Traditional IRA Withdrawal and Distribution Rules

Withdrawing Money From an IRA Incorrectly Can Result in Major Fees

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A traditional individual retirement account (IRA) can be a great retirement savings tool, but it can also be a great tax-planning tool with some immediate tax advantages for those who qualify.

Traditional IRAs let you put money away that will grow tax-deferred until it's withdrawn. You might also be able to take a tax deduction for your annual contributions to the account based on your modified adjusted gross income (MAGI) and whether you're covered by an employer-sponsored plan.

But in exchange for these benefits, the Internal Revenue Service imposes some strict rules for withdrawals, and you can be charged with tax penalties of up to 50% if you don't follow them.

Taxable Traditional IRA Withdrawals

With the exception of the recovery of previous nondeductible contributions, all traditional IRA withdrawals are subject to ordinary income tax no matter when you take them. That's the nature of the tax-deferred growth—taxes are simply delayed until you withdraw from the account.

Aside from paying your regular income tax rate, you can take withdrawals at any time from age 59 1/2 through age 70 without restriction.

The Early Distribution Penalty

The real issue with traditional IRA withdrawals occurs when they're taken before age 59 1/2. In addition to the income taxes that will come due, a 10% early distribution penalty is assessed if you haven't yet reached this age when you take your first IRA distribution. That penalty balloons to 25% if you take the money out within two years of enrolling.

The early distribution penalty can result in cutting the value of the withdrawal almost in half for some taxpayers.

Exceptions to the Withdrawal Penalties on Traditional IRAs

Penalty-free withdrawals from a traditional IRA prior to age 59 1/2 are permitted under certain circumstances. These circumstances are known as exceptions and they include the following scenarios:

  • You die and the account value is paid to your beneficiary.
  • You become totally and permanently disabled.
  • You use an early withdrawal to pay for unreimbursed medical expenses that are more than 7.5% of your adjusted gross income (AGI) or more than 10% if you are under age 65.
  • You're unemployed for 12 weeks or more and you use the early IRA withdrawal to pay for medical insurance for yourself, your spouse, or your dependents. You must take the distribution no later than 60 days after you begin working again.
  • You begin to take substantially equal periodic payments on a regular distribution schedule. Be warned, however: you're locked in if you do this. You can't change your mind and pull the plug after you begin receiving payments.
  • Your withdrawal is used to pay for qualified higher education expenses for yourself, your spouse, dependents, or beneficiary.
  • Your withdrawal of up to $10,000 is used for a qualified first-time home purchase within 120 days of the time you take it. This exception includes building or rebuilding a first-time home.
  • You're a member of the National Guard or a reservist and you're called to active duty for a period of at least 180 days, with some restrictions.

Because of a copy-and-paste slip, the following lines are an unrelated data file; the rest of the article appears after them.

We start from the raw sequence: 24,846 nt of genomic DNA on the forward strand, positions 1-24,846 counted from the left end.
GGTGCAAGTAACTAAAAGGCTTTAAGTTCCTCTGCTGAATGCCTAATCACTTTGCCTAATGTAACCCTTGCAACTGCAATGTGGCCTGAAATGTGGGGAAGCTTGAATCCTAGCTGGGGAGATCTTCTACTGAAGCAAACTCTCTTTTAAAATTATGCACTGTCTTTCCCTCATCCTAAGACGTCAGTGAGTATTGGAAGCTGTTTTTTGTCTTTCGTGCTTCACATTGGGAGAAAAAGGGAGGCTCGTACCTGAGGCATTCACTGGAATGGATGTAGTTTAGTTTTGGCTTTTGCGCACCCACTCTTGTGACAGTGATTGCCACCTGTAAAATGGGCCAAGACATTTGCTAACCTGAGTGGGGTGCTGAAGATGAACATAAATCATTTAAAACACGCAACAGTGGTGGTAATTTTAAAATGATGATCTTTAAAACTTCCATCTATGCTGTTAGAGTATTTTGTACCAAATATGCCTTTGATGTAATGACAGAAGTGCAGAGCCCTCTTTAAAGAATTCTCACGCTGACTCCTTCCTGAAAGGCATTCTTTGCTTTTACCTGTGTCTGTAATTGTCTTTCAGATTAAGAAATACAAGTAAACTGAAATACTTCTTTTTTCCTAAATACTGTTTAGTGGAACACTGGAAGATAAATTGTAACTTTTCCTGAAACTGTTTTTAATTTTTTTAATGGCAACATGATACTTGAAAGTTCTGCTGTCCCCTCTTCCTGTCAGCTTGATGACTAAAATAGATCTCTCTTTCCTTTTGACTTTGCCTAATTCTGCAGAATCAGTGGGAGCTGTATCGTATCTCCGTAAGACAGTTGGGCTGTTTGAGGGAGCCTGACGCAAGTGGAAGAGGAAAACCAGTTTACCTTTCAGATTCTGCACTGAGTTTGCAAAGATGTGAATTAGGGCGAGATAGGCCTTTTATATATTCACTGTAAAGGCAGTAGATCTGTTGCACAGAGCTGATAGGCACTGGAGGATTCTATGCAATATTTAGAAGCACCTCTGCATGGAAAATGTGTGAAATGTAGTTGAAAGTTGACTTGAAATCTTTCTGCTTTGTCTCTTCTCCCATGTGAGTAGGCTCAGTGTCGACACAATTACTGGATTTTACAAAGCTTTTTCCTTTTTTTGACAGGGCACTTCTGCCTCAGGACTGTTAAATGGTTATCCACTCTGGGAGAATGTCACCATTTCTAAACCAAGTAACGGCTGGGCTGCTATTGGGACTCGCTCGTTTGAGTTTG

• You roll the proceeds over into another IRA within 60 days of your withdrawal.

Taking the early withdrawal from your IRA might not be your best financial move in some of these circumstances. You might dodge the additional 10% tax, but you'll lose all the potential future investment growth of this retirement plan money.

Delaying Traditional IRA Distributions

Most retirement planning experts will advise you not to take an early withdrawal from your traditional IRA before age 59 1/2, and they'll also urge you to take at least your required minimum distribution (RMD) by the time you reach age 70 1/2.

You can delay receiving distributions from your IRA plan and maximize the benefits of tax-deferred growth until April 1 of the year following the year in which you reach age 70 1/2. You must then withdraw at least your RMD annually going forward, and you can no longer make contributions.

Your RMD is calculated as your account balance as of the end of the preceding calendar year divided by your distribution period as determined by the IRS in its uniform lifetime table.

The penalty for not withdrawing your RMD is 50% of the difference between what should have been distributed and what was actually withdrawn. So you might as well comply because you don't have to actually spend the money. You just have to withdraw it to dodge this 50% hit.

You can always put the money into another account. It just can't be a retirement account. Check with a financial adviser for your best options if you don't actually need the money.

Disclaimer: The Balance does not provide tax, investment, or financial services and advice. The information is being presented without consideration of the investment objectives, risk tolerance, or financial circumstances of any specific investor and might not be suitable for all investors. Past performance is not indicative of future results. Investing involves risk including the possible loss of principal. Tax laws change periodically, and you should always consult with a tax professional to obtain the most up-to-date advice.

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